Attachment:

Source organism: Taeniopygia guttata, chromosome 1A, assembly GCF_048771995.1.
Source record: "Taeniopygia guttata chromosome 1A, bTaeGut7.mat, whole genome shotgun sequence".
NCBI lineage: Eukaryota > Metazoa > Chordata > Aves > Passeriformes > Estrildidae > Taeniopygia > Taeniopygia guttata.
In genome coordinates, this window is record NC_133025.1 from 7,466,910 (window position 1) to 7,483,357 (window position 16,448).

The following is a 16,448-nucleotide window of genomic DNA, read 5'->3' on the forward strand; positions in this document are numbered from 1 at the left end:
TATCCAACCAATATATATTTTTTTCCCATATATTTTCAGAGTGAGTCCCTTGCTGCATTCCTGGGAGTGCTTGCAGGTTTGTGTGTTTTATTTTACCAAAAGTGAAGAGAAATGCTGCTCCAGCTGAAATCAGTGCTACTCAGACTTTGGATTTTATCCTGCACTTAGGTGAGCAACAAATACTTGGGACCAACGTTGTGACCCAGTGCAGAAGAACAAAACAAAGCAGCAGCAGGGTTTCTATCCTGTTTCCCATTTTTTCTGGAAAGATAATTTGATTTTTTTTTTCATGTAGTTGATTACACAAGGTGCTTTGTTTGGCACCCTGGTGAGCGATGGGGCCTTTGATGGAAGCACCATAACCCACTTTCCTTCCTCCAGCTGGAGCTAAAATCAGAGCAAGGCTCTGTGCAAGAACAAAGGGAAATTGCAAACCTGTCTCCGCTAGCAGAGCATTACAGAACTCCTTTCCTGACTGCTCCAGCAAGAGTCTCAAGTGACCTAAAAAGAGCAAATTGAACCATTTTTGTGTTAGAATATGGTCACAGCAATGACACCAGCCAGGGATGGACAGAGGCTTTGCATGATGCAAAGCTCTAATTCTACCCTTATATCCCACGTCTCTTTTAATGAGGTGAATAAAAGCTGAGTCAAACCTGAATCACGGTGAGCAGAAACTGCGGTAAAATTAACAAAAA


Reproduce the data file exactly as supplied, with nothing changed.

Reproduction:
Source organism: Taeniopygia guttata, chromosome 1A, assembly GCF_048771995.1.
Source record: "Taeniopygia guttata chromosome 1A, bTaeGut7.mat, whole genome shotgun sequence".
NCBI lineage: Eukaryota > Metazoa > Chordata > Aves > Passeriformes > Estrildidae > Taeniopygia > Taeniopygia guttata.
In genome coordinates, this window is record NC_133025.1 from 7,466,910 (window position 1) to 7,483,357 (window position 16,448).

The following is a 16,448-nucleotide window of genomic DNA, read 5'->3' on the forward strand; positions in this document are numbered from 1 at the left end:
TATCCAACCAATATATATTTTTTTCCCATATATTTTCAGAGTGAGTCCCTTGCTGCATTCCTGGGAGTGCTTGCAGGTTTGTGTGTTTTATTTTACCAAAAGTGAAGAGAAATGCTGCTCCAGCTGAAATCAGTGCTACTCAGACTTTGGATTTTATCCTGCACTTAGGTGAGCAACAAATACTTGGGACCAACGTTGTGACCCAGTGCAGAAGAACAAAACAAAGCAGCAGCAGGGTTTCTATCCTGTTTCCCATTTTTTCTGGAAAGATAATTTGATTTTTTTTTTCATGTAGTTGATTACACAAGGTGCTTTGTTTGGCACCCTGGTGAGCGATGGGGCCTTTGATGGAAGCACCATAACCCACTTTCCTTCCTCCAGCTGGAGCTAAAATCAGAGCAAGGCTCTGTGCAAGAACAAAGGGAAATTGCAAACCTGTCTCCGCTAGCAGAGCATTACAGAACTCCTTTCCTGACTGCTCCAGCAAGAGTCTCAAGTGACCTAAAAAGAGCAAATTGAACCATTTTTGTGTTAGAATATGGTCACAGCAATGACACCAGCCAGGGATGGACAGAGGCTTTGCATGATGCAAAGCTCTAATTCTACCCTTATATCCCACGTCTCTTTTAATGAGGTGAATAAAAGCTGAGTCAAACCTGAATCACGGTGAGCAGAAACTGCGGTAAAATTAACAAAAA